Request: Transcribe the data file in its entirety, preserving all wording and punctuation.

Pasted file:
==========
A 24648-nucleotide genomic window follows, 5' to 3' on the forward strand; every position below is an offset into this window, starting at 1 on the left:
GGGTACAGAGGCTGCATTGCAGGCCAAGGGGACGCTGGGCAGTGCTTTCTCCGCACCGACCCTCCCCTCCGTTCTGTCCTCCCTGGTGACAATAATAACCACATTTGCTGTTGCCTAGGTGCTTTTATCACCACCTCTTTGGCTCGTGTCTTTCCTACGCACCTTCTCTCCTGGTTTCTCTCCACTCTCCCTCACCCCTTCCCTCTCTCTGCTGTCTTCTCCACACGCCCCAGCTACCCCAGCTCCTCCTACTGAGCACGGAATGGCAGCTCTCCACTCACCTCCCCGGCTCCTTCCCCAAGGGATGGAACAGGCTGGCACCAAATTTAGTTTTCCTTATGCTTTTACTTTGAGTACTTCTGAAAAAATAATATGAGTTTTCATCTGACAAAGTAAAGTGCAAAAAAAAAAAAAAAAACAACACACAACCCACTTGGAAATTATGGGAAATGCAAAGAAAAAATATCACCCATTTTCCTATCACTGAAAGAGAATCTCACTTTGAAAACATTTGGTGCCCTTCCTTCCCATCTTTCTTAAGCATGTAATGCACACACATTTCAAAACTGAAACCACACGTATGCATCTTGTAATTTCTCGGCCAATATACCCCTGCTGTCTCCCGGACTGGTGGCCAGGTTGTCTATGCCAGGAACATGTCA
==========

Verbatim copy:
A 24648-nucleotide genomic window follows, 5' to 3' on the forward strand; every position below is an offset into this window, starting at 1 on the left:
GGGTACAGAGGCTGCATTGCAGGCCAAGGGGACGCTGGGCAGTGCTTTCTCCGCACCGACCCTCCCCTCCGTTCTGTCCTCCCTGGTGACAATAATAACCACATTTGCTGTTGCCTAGGTGCTTTTATCACCACCTCTTTGGCTCGTGTCTTTCCTACGCACCTTCTCTCCTGGTTTCTCTCCACTCTCCCTCACCCCTTCCCTCTCTCTGCTGTCTTCTCCACACGCCCCAGCTACCCCAGCTCCTCCTACTGAGCACGGAATGGCAGCTCTCCACTCACCTCCCCGGCTCCTTCCCCAAGGGATGGAACAGGCTGGCACCAAATTTAGTTTTCCTTATGCTTTTACTTTGAGTACTTCTGAAAAAATAATATGAGTTTTCATCTGACAAAGTAAAGTGCAAAAAAAAAAAAAAAAACAACACACAACCCACTTGGAAATTATGGGAAATGCAAAGAAAAAATATCACCCATTTTCCTATCACTGAAAGAGAATCTCACTTTGAAAACATTTGGTGCCCTTCCTTCCCATCTTTCTTAAGCATGTAATGCACACACATTTCAAAACTGAAACCACACGTATGCATCTTGTAATTTCTCGGCCAATATACCCCTGCTGTCTCCCGGACTGGTGGCCAGGTTGTCTATGCCAGGAACATGTCA